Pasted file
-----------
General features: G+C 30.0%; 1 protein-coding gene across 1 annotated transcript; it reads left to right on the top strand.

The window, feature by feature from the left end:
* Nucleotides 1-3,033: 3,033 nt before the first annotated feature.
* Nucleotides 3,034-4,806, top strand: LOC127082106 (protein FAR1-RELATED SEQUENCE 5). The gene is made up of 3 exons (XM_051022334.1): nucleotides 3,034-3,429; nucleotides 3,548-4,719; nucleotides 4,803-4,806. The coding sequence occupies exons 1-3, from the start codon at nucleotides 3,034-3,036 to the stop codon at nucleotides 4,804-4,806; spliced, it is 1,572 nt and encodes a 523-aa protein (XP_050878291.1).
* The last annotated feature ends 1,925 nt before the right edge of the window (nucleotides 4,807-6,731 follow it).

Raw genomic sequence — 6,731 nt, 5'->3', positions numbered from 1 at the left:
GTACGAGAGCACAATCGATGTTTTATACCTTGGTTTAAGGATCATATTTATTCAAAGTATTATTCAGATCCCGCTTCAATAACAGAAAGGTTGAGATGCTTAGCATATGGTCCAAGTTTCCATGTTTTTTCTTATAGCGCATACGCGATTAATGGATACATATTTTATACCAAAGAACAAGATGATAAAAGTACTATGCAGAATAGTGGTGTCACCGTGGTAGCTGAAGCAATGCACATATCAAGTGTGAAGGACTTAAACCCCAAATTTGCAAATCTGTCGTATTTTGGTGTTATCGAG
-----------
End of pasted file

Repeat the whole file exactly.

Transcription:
General features: G+C 30.0%; 1 protein-coding gene across 1 annotated transcript; it reads left to right on the top strand.

The window, feature by feature from the left end:
* Nucleotides 1-3,033: 3,033 nt before the first annotated feature.
* Nucleotides 3,034-4,806, top strand: LOC127082106 (protein FAR1-RELATED SEQUENCE 5). The gene is made up of 3 exons (XM_051022334.1): nucleotides 3,034-3,429; nucleotides 3,548-4,719; nucleotides 4,803-4,806. The coding sequence occupies exons 1-3, from the start codon at nucleotides 3,034-3,036 to the stop codon at nucleotides 4,804-4,806; spliced, it is 1,572 nt and encodes a 523-aa protein (XP_050878291.1).
* The last annotated feature ends 1,925 nt before the right edge of the window (nucleotides 4,807-6,731 follow it).

Raw genomic sequence — 6,731 nt, 5'->3', positions numbered from 1 at the left:
GTACGAGAGCACAATCGATGTTTTATACCTTGGTTTAAGGATCATATTTATTCAAAGTATTATTCAGATCCCGCTTCAATAACAGAAAGGTTGAGATGCTTAGCATATGGTCCAAGTTTCCATGTTTTTTCTTATAGCGCATACGCGATTAATGGATACATATTTTATACCAAAGAACAAGATGATAAAAGTACTATGCAGAATAGTGGTGTCACCGTGGTAGCTGAAGCAATGCACATATCAAGTGTGAAGGACTTAAACCCCAAATTTGCAAATCTGTCGTATTTTGGTGTTATCGAG